In celebration of the 150th anniversary of the Emancipation Proclamation, Amistad will be hosting an exhibition related to slavery, abolition, and emancipation during its 2013 exhibition series. In addition, we will be featuring a series of blog posts from now through June 2013 highlighting items from our collections that speak to the topics of slavery and emancipation. This entry features the Christian F. Klebsattel typescript, which consists solely of two photographs – of two Africans, Cudjo Kossola Lewis and Zuma, transported illegally on the slave ship Clotilda (or Clotilde) – and a page of typewritten text.
Photographed circa 1916, these former slaves were brought near Mobile, Alabama, in 1859, long after American participation in the international slave trade was deemed illegal. The following comes from the accompanying text by Christian F. Klebsattel of the Emerson Institute in Mobile, which was published in the January 1917 issue of The American Missionary in an article titled “Slaves Captured in Africa in 1859 and Brought to Mobile and Sold the Same Year”:
“Accompanying this are the pictures of Cudjo Lewis and Aunt Zuma, two of the survivors of the last cargo of slaves brought to the United States from Africa. The importation of slaves into the United States was forbidden after 1808, but the law was evaded and slaves were smuggled in. As far as was known, the last incidents of this kind occurred in 1859, when a cargo of about 110 slaves was landed a short distance above Mobile. Some members of this original cargo, nine in number, still survive and live in and near Plateau, five miles north of Mobile. The story of the adventures of the slaves is most interesting as related to the writer by Uncle Cudjo… The voyage to this country took 72 days. The slaves had never been out of sight of land before and were greatly terrified at first and believed they would never see land again. Twice a day they were exercised on deck in chains and in small squads. At other times they were kept below, chained to the floor, with just enough room to lie down. The suffering was intense due to the almost total darkness, the heat and the scarcity of water. They were given a pint a day, one-half in the morning and one-half at night. Those who died during the voyage were simply piled overboard.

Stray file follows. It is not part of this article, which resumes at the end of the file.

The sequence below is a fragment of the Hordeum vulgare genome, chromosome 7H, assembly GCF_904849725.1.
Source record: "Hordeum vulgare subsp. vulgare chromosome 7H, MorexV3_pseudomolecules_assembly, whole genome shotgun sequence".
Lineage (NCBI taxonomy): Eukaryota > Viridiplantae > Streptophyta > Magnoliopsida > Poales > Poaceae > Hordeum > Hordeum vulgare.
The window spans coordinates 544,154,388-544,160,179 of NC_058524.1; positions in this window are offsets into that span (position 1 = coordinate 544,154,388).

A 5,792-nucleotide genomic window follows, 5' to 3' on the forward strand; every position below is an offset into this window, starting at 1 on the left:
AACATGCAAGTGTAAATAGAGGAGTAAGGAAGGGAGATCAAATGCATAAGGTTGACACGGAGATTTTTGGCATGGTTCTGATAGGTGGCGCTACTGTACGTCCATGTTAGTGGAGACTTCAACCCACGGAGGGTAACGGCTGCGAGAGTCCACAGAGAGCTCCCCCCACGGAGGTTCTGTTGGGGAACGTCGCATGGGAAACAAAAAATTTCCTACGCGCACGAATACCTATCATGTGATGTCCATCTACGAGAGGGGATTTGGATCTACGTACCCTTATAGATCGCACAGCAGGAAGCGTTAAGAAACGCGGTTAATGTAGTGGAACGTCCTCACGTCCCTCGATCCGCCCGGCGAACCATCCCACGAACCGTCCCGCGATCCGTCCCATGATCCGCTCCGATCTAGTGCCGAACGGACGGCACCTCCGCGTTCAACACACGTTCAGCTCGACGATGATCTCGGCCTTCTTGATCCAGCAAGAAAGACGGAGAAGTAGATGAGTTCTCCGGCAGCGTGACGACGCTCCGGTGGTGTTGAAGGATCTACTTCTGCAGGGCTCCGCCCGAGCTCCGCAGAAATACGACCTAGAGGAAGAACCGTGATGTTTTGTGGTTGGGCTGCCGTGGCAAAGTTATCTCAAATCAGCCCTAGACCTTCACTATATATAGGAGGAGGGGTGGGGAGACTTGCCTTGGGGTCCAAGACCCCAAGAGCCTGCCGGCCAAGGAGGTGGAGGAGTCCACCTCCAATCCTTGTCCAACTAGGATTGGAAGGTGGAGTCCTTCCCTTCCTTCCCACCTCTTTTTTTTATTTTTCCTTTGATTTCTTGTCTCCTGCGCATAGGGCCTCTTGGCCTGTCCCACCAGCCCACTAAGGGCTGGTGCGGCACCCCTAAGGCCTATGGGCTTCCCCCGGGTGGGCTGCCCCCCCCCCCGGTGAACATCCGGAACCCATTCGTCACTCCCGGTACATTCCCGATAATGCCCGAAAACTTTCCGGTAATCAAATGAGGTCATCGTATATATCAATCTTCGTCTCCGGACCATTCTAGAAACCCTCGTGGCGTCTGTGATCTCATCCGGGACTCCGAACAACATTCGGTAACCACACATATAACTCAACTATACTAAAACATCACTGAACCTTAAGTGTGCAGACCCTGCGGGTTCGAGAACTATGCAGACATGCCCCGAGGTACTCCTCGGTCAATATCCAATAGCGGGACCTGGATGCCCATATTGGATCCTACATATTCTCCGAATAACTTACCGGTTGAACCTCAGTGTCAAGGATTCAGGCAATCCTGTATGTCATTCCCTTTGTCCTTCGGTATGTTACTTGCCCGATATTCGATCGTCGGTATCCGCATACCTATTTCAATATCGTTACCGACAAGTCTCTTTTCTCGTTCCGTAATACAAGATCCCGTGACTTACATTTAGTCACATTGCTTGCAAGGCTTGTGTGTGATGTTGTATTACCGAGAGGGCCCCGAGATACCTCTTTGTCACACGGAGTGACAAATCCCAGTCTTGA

When they finally arrived off Mobile Bay the boat was towed up the bay and the river to Twelve Mile Island. The slaves landed and the boat burned to the water’s edge. The hull may still be seen and at low tide is partly exposed.
The slaves were sold at public auction in Mobile and most of them taken to nearby plantations. This was in 1859. They were held in slavery until after the Civil War and then released. Most of them settled down near their old plantations and today they and their descendents form a large part of the town of Plateau, Alabama. It is most interesting to see the original slaves and their offspring living side by side and to note the tremendous strides made in a single generation.”
After Emancipation in 1865, Cudjo adopted the surname Lewis; he led a group of Clotilda survivors in purchasing his former master’s land, where they developed the settlement African Town in northern Mobile. Here, Lewis worked as a shingle maker and then as African Town church sexton. By the early 1920s, he had outlived the other Clotilda survivors, and he achieved notoriety as the last African-born former slave living in the United States. On multiple occasions, Zora Neale Hurston visited Lewis, which culminated not only in several written works, but also the only known moving images of an African transported through the illegal slave trade.
More information on Lewis and the Clotilda survivors can be found in Sylviane Anna Diouf’s 2007 book Dreams of Africa in Alabama: The Slave Ship Clotilda and the Story of the Last Africans Brought to America and in Hurston’s Barracoon. An interview segment conducted by Jessie Fauset with Lewis, identified as “Cugo Lewis” from Plateau, Alabama, can be found in Alain Locke’s landmark The New Negro anthology.
Posted by Andrew Salinas
(Images from the Amistad Research Center. May not be reproduced without permission.)